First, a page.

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"But let my due feet never fail
To walk the studious cloister's pale,
And love the high-embow'ed roof
With antique pillars massy proof,
And storied windows richly dight
Casting a dim religious light:
There let the pealing organ blow
To the full-voiced choir below
In service high and anthems clear,
As may with sweetness, through mine ear
Dissolve me into ecstasies

And bring all Heaven before mine eyes."

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HE year 1869, which closed his professorial work at Cambridge, saw the beginning of a new chapter of his life as Canon of Chester. It was a year of severe intellectual work and great activity; but the resignation of the professorship relieved his mind from a heavy load of

responsibility, and the prospect of a voyage to the West Indies, on the invitation of Sir Arthur Gordon, then Governor of Trinidad, fulfilling one of the dreams of his life, helped to carry him through his work. He lectured on Natural Science to the boys at Wellington and Clifton Colleges, at various industrial and mechanics' institutions in the diocese, and to ladies at Winchester, on health and ventilation ("The Two Breaths"), and on "Thrift," in which last he treated not only of thrift in the household, but of the highest thrift - thrift of all those faculties which connect us with the unseen and spiritual world thrift of the immortal spirit - "thrift of the heart, thrift of the emotions," as contrasted with "a waste the most deplorable and ruinous of all" for women, the reading of sensation novels -"that worst form of intemperance, intellectual and moral." He was elected President of the Education Section of the Social Science Congress at Bristol. He finished his children's book, "Madam How and Lady Why," and wrote an article on "Women and Politics." His parish prospered; the penny readings and entertainments for the laborers became more popular. He gave his last course of lectures at Cambridge, "in preparing which," he said, "I worked eight or nine months hard last year, and was halfwitted by the time they were delivered." Of these, an undergraduate writes, "Your last series, and especially the grand concluding one on Comte, have made an impression just at the moment when it was needed."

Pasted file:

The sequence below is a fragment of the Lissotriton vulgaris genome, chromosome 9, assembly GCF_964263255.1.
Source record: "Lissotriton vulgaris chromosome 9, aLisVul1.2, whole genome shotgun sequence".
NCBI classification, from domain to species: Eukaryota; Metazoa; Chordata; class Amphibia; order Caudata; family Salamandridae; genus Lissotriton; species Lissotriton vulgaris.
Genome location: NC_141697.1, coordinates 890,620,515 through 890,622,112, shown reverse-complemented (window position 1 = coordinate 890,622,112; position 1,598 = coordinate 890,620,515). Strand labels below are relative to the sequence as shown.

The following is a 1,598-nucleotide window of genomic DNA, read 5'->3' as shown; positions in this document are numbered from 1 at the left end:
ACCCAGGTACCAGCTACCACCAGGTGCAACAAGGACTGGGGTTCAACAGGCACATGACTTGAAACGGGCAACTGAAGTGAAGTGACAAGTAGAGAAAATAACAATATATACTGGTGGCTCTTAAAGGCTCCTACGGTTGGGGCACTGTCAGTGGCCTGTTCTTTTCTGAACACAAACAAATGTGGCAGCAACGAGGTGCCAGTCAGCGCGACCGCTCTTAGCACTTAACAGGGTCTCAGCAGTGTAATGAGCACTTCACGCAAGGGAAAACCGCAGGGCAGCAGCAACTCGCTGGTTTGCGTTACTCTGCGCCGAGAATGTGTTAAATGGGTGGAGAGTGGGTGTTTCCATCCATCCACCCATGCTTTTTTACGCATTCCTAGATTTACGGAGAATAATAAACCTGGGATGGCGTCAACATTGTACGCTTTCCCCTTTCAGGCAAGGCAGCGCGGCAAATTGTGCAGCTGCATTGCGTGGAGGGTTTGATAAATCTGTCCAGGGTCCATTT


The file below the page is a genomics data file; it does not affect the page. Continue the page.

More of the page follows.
1 "Health and Education."

He left Cambridge with feelings of deep gratitude to men of all classes in the University, and for the experience of the last nine years, and dissatisfied only with his own work. His pupils felt differently.